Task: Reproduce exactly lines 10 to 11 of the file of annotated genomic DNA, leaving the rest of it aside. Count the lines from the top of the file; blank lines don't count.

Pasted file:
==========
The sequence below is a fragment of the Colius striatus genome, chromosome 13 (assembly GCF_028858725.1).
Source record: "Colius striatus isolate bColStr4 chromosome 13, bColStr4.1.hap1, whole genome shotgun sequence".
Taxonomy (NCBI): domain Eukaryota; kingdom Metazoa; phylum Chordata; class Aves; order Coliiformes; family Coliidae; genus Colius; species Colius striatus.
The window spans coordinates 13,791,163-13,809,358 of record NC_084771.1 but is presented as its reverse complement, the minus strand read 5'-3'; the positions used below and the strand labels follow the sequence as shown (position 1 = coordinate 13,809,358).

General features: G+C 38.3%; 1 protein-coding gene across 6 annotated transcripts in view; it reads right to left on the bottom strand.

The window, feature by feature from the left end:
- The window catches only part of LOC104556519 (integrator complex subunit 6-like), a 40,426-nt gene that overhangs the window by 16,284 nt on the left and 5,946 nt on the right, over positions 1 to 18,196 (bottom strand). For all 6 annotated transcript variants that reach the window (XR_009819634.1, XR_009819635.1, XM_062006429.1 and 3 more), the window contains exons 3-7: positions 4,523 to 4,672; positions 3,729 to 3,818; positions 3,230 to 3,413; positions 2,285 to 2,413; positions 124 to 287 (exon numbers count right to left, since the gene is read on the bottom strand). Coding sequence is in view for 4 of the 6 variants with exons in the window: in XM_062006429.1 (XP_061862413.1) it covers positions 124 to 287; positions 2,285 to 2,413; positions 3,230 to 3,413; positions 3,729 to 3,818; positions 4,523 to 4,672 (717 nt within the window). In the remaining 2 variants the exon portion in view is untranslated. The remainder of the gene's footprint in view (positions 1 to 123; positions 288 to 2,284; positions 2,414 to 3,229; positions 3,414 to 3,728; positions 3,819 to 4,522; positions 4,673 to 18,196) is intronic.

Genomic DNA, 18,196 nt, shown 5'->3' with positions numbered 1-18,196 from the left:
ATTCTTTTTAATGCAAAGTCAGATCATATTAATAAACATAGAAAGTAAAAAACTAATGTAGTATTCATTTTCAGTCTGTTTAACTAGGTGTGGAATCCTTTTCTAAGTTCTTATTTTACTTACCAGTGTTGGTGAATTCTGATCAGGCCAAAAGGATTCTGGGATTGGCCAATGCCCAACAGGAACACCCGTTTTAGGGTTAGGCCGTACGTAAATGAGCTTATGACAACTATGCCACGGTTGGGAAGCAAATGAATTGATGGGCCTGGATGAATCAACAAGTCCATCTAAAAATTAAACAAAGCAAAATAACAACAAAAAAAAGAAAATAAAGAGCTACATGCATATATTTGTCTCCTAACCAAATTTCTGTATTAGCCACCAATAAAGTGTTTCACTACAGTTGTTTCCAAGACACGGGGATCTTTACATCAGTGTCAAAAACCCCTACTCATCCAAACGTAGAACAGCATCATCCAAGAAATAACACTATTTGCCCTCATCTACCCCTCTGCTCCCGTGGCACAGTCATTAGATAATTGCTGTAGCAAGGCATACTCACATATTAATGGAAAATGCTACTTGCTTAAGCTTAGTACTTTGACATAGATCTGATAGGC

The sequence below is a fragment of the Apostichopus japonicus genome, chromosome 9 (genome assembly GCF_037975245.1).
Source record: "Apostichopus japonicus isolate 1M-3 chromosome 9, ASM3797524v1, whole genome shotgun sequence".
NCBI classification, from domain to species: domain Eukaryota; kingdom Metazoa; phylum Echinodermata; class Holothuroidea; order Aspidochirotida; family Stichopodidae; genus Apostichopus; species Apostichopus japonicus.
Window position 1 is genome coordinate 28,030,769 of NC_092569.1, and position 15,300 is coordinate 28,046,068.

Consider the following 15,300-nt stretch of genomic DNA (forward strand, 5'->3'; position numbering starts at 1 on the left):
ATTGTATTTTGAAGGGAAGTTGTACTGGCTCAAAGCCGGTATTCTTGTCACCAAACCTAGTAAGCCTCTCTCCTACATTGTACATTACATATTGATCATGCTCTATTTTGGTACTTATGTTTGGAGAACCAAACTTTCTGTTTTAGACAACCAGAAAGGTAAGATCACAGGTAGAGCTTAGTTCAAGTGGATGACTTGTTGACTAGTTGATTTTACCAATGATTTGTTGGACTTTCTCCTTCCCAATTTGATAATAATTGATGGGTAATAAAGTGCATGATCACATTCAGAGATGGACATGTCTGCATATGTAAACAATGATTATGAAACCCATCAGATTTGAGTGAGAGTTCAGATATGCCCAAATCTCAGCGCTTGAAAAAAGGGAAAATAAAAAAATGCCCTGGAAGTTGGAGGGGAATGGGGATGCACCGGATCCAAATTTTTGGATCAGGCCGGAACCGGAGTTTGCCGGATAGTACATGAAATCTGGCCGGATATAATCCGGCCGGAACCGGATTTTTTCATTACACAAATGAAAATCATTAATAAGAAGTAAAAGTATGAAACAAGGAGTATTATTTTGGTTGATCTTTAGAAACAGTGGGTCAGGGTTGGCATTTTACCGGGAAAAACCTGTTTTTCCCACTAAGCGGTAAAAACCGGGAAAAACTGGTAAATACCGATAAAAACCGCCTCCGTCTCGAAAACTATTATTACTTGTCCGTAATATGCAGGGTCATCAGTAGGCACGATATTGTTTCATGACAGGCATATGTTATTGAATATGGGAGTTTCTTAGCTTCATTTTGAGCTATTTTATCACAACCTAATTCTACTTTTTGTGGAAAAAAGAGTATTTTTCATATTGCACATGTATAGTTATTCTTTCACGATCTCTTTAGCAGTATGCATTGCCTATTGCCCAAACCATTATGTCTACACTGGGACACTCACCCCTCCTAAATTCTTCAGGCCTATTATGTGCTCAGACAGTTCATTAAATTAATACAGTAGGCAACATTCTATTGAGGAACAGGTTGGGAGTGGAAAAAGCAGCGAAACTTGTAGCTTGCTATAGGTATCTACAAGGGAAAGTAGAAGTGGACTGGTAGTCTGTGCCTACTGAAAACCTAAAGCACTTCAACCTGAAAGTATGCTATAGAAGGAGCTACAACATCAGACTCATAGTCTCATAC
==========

The sequence below is a fragment of the Apostichopus japonicus genome, chromosome 9 (genome assembly GCF_037975245.1).
Source record: "Apostichopus japonicus isolate 1M-3 chromosome 9, ASM3797524v1, whole genome shotgun sequence".